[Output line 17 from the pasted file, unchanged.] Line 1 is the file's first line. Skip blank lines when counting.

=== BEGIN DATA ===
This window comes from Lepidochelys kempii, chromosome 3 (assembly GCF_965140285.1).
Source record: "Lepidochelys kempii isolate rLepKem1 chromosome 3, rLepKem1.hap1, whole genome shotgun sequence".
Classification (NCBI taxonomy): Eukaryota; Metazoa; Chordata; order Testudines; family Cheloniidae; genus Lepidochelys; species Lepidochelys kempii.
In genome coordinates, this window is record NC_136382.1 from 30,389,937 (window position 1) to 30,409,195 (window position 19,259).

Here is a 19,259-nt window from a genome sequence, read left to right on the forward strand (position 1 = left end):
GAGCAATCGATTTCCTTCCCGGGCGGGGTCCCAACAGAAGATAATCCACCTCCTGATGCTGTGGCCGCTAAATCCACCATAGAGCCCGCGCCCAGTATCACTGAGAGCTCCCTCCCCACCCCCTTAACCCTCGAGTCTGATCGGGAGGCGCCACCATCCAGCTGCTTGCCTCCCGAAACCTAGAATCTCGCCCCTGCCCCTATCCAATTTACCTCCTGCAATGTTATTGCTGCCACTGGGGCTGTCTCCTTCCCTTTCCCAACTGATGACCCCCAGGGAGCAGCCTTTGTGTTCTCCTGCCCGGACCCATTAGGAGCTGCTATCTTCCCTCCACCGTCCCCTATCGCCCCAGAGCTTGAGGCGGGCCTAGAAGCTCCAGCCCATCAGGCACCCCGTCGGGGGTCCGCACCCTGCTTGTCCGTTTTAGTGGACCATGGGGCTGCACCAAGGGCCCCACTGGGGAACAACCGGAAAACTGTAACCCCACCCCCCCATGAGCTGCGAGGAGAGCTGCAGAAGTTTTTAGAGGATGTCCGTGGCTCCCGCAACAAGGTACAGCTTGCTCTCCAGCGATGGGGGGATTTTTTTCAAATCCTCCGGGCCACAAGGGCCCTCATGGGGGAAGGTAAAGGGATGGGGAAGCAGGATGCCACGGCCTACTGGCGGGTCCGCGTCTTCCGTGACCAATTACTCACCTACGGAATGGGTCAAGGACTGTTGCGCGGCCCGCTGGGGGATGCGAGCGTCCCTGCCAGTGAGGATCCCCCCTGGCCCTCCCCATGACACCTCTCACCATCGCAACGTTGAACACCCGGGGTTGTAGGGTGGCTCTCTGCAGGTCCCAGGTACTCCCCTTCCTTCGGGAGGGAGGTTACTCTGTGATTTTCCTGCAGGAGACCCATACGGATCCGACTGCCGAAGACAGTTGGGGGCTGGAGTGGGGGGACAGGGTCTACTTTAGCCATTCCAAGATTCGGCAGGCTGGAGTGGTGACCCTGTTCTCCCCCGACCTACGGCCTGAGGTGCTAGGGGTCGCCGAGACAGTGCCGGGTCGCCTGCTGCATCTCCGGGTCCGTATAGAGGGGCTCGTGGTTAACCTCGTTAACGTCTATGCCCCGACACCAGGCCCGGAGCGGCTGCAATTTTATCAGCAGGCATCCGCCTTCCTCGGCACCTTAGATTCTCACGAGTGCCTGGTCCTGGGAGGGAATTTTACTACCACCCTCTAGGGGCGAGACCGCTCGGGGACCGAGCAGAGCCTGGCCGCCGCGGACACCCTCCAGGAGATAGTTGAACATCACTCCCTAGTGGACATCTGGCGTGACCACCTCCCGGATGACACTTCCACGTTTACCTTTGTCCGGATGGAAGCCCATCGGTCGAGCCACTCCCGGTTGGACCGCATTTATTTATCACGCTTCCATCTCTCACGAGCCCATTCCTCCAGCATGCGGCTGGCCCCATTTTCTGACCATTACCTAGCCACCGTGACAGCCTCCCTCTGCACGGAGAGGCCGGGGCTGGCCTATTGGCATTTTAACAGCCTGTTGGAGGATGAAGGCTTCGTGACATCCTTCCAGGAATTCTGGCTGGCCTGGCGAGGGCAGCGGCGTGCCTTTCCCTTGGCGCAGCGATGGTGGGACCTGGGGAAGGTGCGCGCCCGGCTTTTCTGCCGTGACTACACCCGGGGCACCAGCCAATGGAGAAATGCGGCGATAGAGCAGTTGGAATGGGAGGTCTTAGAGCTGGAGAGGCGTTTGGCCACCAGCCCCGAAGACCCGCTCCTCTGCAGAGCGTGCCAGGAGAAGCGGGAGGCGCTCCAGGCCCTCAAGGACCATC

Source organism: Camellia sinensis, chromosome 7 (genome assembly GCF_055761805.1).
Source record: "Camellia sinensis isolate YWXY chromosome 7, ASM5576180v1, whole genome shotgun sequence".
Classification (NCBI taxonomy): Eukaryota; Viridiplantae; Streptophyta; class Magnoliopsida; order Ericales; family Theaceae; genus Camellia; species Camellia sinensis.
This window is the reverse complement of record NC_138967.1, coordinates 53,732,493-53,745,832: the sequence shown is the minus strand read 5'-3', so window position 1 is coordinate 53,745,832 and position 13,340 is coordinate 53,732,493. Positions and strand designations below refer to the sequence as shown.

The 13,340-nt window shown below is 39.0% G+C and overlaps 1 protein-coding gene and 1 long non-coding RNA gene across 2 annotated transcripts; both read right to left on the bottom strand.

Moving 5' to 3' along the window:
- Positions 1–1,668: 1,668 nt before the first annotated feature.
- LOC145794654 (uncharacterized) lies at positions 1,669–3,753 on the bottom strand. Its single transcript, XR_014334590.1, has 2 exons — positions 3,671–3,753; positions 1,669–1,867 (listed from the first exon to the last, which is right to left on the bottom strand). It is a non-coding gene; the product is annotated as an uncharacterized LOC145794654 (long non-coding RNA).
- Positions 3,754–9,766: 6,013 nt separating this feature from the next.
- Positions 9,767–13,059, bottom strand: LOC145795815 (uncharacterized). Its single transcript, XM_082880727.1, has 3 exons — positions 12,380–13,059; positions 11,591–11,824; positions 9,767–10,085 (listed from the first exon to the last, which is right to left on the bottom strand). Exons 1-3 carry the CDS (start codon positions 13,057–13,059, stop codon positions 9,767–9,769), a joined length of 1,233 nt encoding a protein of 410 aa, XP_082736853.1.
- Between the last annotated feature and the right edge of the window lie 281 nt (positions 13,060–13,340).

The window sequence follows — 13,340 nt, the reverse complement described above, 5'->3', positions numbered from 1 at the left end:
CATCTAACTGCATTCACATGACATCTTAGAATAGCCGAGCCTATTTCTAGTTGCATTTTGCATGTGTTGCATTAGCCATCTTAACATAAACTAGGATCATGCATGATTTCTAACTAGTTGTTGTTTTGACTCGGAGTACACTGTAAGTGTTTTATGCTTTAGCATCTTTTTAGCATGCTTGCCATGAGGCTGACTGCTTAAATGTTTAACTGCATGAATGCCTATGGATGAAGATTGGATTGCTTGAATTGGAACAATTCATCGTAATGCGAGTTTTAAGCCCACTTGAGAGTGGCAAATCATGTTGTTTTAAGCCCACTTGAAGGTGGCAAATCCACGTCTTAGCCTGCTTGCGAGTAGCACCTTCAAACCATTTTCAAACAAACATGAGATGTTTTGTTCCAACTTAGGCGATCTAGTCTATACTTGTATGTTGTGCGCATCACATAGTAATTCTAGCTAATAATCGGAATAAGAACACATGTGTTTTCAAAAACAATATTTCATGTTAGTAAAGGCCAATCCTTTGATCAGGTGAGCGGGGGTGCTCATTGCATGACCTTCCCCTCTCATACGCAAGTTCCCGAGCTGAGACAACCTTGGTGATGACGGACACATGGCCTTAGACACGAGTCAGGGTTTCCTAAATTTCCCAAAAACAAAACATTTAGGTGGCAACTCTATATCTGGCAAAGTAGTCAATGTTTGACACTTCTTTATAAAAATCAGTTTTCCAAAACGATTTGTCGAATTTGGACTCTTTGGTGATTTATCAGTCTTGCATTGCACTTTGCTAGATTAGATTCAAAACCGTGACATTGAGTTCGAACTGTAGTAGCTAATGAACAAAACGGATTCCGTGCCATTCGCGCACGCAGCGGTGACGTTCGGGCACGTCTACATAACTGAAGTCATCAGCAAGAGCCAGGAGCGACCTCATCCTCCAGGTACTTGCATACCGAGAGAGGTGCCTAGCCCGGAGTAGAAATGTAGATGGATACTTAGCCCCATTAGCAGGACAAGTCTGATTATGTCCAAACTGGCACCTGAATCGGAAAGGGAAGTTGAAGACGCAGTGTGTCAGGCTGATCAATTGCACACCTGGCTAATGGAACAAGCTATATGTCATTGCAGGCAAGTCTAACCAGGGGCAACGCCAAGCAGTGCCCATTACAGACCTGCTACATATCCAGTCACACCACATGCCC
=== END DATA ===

- Between the last annotated feature and the right edge of the window lie 281 nt (positions 13,060–13,340).